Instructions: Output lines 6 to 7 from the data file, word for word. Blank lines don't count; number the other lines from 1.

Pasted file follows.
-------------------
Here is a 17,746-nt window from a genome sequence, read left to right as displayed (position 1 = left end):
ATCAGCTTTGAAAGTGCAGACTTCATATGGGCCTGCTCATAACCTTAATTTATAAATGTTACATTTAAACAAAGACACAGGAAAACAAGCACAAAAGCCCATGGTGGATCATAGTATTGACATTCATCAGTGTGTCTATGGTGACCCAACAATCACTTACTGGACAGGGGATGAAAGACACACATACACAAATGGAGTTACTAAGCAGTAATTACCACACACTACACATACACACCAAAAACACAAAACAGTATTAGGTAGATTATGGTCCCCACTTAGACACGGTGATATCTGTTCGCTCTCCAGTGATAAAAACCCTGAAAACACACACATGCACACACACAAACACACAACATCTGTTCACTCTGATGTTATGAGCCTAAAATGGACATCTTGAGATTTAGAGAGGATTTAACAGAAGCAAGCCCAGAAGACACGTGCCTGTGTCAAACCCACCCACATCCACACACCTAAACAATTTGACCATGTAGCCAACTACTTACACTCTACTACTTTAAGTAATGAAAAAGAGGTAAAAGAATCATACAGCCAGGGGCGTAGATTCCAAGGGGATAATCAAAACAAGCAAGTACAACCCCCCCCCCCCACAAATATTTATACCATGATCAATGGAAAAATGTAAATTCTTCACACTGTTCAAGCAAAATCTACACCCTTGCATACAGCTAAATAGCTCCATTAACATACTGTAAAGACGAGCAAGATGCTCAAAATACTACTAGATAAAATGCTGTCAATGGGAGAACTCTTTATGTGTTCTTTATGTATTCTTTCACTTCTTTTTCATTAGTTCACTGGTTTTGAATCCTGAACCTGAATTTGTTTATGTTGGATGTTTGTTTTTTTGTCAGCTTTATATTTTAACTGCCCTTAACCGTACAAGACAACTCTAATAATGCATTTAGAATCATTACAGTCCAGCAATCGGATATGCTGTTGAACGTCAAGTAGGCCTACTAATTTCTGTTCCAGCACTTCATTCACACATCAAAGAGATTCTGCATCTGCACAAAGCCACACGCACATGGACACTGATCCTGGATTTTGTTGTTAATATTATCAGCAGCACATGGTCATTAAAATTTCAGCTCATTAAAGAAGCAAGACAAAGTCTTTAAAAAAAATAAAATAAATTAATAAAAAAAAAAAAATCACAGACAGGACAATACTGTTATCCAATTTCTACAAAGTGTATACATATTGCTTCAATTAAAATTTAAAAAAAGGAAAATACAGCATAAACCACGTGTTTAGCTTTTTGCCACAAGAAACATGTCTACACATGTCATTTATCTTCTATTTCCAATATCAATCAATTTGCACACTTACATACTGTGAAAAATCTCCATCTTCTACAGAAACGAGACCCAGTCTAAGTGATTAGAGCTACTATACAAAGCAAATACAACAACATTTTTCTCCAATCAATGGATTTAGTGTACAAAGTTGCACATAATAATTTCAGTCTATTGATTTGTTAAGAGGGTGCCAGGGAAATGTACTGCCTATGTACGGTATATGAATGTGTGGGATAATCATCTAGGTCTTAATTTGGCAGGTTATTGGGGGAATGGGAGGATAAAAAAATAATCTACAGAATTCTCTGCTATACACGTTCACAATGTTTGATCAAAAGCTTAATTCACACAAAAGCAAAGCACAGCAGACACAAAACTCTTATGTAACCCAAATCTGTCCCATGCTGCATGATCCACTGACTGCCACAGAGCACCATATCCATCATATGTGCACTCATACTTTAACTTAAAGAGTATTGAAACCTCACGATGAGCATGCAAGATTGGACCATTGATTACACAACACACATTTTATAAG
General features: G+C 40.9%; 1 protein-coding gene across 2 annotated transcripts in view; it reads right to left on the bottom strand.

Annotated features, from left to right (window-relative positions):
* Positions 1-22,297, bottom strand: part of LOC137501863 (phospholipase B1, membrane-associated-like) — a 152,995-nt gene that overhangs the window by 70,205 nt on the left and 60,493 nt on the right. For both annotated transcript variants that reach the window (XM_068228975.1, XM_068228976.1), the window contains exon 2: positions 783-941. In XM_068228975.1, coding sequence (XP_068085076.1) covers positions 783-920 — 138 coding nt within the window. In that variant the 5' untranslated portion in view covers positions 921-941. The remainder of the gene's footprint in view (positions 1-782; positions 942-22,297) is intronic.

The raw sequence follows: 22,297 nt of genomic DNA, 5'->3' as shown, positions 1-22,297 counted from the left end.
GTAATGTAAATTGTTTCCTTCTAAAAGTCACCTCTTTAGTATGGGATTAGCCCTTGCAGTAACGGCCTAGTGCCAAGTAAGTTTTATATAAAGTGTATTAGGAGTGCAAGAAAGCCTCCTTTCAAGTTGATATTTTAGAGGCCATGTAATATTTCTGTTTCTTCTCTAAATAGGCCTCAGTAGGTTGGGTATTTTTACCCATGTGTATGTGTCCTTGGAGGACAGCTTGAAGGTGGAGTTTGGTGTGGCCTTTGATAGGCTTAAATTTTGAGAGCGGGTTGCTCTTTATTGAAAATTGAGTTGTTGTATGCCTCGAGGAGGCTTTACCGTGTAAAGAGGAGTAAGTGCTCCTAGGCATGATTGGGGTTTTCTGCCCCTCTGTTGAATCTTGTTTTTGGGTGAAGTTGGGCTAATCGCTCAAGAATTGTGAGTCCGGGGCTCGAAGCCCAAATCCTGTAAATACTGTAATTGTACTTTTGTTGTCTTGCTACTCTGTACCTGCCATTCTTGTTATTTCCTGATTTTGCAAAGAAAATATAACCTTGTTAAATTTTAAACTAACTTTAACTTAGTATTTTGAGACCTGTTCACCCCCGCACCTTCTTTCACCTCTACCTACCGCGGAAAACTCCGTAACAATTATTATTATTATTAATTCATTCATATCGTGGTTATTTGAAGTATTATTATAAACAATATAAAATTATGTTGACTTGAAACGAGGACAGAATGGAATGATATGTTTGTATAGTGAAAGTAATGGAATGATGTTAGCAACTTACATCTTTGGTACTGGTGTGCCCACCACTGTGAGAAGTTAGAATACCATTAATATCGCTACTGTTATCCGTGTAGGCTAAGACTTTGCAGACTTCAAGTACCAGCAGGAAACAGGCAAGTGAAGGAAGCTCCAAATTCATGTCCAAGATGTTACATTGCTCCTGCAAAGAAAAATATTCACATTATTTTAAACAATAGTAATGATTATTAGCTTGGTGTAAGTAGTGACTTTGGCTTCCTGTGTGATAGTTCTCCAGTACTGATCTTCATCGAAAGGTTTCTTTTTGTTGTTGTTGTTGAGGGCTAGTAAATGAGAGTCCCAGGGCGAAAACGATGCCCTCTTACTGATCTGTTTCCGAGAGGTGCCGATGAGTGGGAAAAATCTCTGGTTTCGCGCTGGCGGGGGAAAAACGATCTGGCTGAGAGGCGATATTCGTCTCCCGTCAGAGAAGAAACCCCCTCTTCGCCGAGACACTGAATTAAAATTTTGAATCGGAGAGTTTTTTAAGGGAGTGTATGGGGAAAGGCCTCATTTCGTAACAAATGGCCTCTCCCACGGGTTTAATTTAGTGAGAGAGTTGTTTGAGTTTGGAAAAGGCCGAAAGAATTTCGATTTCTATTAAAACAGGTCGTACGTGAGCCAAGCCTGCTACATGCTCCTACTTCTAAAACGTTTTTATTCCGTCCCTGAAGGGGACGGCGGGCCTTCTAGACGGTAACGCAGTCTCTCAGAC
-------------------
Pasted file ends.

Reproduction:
The raw sequence follows: 22,297 nt of genomic DNA, 5'->3' as shown, positions 1-22,297 counted from the left end.
GTAATGTAAATTGTTTCCTTCTAAAAGTCACCTCTTTAGTATGGGATTAGCCCTTGCAGTAACGGCCTAGTGCCAAGTAAGTTTTATATAAAGTGTATTAGGAGTGCAAGAAAGCCTCCTTTCAAGTTGATATTTTAGAGGCCATGTAATATTTCTGTTTCTTCTCTAAATAGGCCTCAGTAGGTTGGGTATTTTTACCCATGTGTATGTGTCCTTGGAGGACAGCTTGAAGGTGGAGTTTGGTGTGGCCTTTGATAGGCTTAAATTTTGAGAGCGGGTTGCTCTTTATTGAAAATTGAGTTGTTGTATGCCTCGAGGAGGCTTTACCGTGTAAAGAGGAGTAAGTGCTCCTAGGCATGATTGGGGTTTTCTGCCCCTCTGTTGAATCTTGTTTTTGGGTGAAGTTGGGCTAATCGCTCAAGAATTGTGAGTCCGGGGCTCGAAGCCCAAATCCTGTAAATACTGTAATTGTACTTTTGTTGTCTTGCTACTCTGTACCTGCCATTCTTGTTATTTCCTGATTTTGCAAAGAAAATATAACCTTGTTAAATTTTAAACTAACTTTAACTTAGTATTTTGAGACCTGTTCACCCCCGCACCTTCTTTCACCTCTACCTACCGCGGAAAACTCCGTAACAATTATTATTATTATTAATTCATTCATATCGTGGTTATTTGAAGTATTATTATAAACAATATAAAATTATGTTGACTTGAAACGAGGACAGAATGGAATGATATGTTTGTATAGTGAAAGTAATGGAATGATGTTAGCAACTTACATCTTTGGTACTGGTGTGCCCACCACTGTGAGAAGTTAGAATACCATTAATATCGCTACTGTTATCCGTGTAGGCTAAGACTTTGCAGACTTCAAGTACCAGCAGGAAACAGGCAAGTGAAGGAAGCTCCAAATTCATGTCCAAGATGTTACATTGCTCCTGCAAAGAAAAATATTCACATTATTTTAAACAATAGTAATGATTATTAGCTTGGTGTAAGTAGTGACTTTGGCTTCCTGTGTGATAGTTCTCCAGTACTGATCTTCATCGAAAGGTTTCTTTTTGTTGTTGTTGTTGAGGGCTAGTAAATGAGAGTCCCAGGGCGAAAACGATGCCCTCTTACTGATCTGTTTCCGAGAGGTGCCGATGAGTGGGAAAAATCTCTGGTTTCGCGCTGGCGGGGGAAAAACGATCTGGCTGAGAGGCGATATTCGTCTCCCGTCAGAGAAGAAACCCCCTCTTCGCCGAGACACTGAATTAAAATTTTGAATCGGAGAGTTTTTTAAGGGAGTGTATGGGGAAAGGCCTCATTTCGTAACAAATGGCCTCTCCCACGGGTTTAATTTAGTGAGAGAGTTGTTTGAGTTTGGAAAAGGCCGAAAGAATTTCGATTTCTATTAAAACAGGTCGTACGTGAGCCAAGCCTGCTACATGCTCCTACTTCTAAAACGTTTTTATTCCGTCCCTGAAGGGGACGGCGGGCCTTCTAGACGGTAACGCAGTCTCTCAGAC